The effect of cell age on chloroplast structure and chlorophyll in cultured spinach leaf discs
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Discs from young spinach leaves show a 50-fold increase in fresh weight and a 10-fold increase in chlorophyll over 7 days when cultured in high intensity white light (6.5 mWcm−2). In darkness the increase in fresh weight is 10-fold while chlorophyll decreases. Discs from mature spinach leaves show only a 2-fold increase in fresh weight and a marked decrease in chlorophyll content when cultured for 7 days either in light or darkness. Loss of chlorophyll in cultured discs is closely correlated with leaf and cell age and is affected positively by temperature.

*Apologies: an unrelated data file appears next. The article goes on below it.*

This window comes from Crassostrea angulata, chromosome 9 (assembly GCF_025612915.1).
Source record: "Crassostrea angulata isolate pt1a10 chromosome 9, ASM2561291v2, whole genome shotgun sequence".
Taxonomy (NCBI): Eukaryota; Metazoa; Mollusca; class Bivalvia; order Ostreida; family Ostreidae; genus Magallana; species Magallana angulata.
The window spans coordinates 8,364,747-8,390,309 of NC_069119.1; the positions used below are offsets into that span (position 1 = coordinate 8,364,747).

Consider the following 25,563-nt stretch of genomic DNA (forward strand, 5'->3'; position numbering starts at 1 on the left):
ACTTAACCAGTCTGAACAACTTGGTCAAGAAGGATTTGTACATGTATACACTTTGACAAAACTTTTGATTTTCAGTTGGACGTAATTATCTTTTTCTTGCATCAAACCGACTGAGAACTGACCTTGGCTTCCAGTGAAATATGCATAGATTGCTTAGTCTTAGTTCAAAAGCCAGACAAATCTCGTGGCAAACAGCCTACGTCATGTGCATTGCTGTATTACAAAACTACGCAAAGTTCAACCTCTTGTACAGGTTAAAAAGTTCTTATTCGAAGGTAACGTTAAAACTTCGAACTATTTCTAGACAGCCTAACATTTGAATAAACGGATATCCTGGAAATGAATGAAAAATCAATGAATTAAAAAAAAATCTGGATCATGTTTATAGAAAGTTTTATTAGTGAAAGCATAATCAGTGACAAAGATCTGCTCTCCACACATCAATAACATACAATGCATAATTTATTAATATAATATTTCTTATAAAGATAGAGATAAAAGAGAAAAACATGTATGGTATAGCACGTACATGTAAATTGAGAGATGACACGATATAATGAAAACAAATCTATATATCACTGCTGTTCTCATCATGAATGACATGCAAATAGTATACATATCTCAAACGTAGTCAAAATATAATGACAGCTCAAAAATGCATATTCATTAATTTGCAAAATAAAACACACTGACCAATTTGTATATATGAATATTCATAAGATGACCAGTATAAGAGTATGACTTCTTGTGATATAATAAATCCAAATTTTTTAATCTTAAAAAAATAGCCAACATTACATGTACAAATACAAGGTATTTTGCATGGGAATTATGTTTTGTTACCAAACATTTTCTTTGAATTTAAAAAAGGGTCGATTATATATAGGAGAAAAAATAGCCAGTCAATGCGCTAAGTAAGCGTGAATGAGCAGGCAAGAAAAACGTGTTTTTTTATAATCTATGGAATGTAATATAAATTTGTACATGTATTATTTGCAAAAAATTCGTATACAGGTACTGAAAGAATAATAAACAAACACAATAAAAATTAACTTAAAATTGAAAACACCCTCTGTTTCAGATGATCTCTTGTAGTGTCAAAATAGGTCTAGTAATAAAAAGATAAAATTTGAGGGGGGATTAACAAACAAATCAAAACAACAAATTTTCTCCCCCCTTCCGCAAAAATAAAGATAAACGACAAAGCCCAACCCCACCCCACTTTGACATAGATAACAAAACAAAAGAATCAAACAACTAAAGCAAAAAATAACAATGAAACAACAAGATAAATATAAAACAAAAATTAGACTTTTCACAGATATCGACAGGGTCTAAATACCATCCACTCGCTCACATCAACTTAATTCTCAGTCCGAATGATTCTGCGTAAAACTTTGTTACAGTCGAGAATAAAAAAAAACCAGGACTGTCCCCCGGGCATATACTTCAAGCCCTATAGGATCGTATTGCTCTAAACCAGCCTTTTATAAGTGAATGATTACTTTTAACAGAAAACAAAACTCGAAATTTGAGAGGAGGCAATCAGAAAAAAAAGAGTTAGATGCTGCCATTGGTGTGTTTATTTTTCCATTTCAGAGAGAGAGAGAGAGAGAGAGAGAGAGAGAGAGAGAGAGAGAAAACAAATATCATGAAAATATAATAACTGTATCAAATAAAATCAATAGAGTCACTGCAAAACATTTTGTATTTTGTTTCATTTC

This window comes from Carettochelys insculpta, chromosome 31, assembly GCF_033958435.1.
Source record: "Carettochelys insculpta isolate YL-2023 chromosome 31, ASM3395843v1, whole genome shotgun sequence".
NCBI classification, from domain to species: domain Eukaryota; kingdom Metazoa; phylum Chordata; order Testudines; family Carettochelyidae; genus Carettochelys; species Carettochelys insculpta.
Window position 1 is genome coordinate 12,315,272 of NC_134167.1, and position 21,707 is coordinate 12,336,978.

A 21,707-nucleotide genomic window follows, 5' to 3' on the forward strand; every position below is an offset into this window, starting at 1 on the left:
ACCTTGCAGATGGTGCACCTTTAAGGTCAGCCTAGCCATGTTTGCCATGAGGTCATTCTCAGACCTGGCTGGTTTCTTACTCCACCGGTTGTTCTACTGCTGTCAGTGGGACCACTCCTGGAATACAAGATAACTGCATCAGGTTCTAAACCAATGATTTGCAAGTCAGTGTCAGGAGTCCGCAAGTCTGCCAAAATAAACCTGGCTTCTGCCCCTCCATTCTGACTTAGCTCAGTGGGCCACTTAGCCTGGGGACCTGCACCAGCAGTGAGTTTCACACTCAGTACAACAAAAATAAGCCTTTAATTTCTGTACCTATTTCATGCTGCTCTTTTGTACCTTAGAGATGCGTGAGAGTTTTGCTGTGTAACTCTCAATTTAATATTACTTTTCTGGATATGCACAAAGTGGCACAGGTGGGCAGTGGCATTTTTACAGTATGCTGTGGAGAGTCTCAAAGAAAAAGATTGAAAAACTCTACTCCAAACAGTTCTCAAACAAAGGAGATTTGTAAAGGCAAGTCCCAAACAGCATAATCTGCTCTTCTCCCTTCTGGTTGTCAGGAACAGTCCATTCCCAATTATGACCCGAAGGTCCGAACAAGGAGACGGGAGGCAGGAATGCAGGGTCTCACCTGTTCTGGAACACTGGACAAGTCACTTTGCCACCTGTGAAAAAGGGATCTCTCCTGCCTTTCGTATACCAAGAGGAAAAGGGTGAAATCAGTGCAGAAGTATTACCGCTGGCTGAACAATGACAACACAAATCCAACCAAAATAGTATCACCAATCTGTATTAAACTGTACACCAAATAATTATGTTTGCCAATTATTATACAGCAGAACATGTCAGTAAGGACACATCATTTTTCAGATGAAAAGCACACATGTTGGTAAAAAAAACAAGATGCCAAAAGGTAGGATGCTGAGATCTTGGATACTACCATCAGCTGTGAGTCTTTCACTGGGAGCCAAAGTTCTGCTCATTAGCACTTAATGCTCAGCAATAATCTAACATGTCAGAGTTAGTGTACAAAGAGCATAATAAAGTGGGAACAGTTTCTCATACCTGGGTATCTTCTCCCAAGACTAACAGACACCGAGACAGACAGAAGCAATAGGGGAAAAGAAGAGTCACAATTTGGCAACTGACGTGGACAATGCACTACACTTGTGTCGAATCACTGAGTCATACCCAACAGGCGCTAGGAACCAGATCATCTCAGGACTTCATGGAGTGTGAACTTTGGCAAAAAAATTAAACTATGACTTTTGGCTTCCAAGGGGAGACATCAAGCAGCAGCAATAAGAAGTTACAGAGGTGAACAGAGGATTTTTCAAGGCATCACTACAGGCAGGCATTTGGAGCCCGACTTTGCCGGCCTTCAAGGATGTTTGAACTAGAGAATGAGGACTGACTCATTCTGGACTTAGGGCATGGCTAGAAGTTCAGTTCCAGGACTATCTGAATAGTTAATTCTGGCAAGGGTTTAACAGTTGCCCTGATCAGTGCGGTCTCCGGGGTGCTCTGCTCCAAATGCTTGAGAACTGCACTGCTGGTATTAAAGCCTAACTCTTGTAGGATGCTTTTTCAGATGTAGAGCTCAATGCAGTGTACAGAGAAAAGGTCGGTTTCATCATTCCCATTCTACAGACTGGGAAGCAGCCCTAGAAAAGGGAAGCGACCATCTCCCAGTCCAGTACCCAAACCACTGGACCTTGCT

In cultural regimes in which there is a loss of chlorophyll from mature discs chloroplast degeneration occurs. However, degeneration of the cytoplasm does not necessarily occur at the same time as chloroplast breakdown. Chloroplast degeneration involves the loss of thylakoid membranes accompanied with a build up of osmiophilic droplets and membrane bound crystals similar in appearance to fraction I protein. In high intensity light loss of plastid structure occurs within 4 days, but in darkness much of the thylakoidal membrane system persists for as long as 7 days.
Chloroplast formation occurs when discs from mature leaves are cultured in low intensity white light (0.2 mWcm−2). Chloroplast formation in these discs is associated with new cell formation and occurs in callus cells which are mainly formed at vein endings. Three different plastid types were observed in callus cells. It is suggested that chloroplast degeneration in mature leaf discs may be a consequence of these tissues not containing or having access to substances produced by either dividing or expanding cells.
KeywordsChlorophyll Leaf Disc Callus Cell Spinach Leave Spinach Leaf
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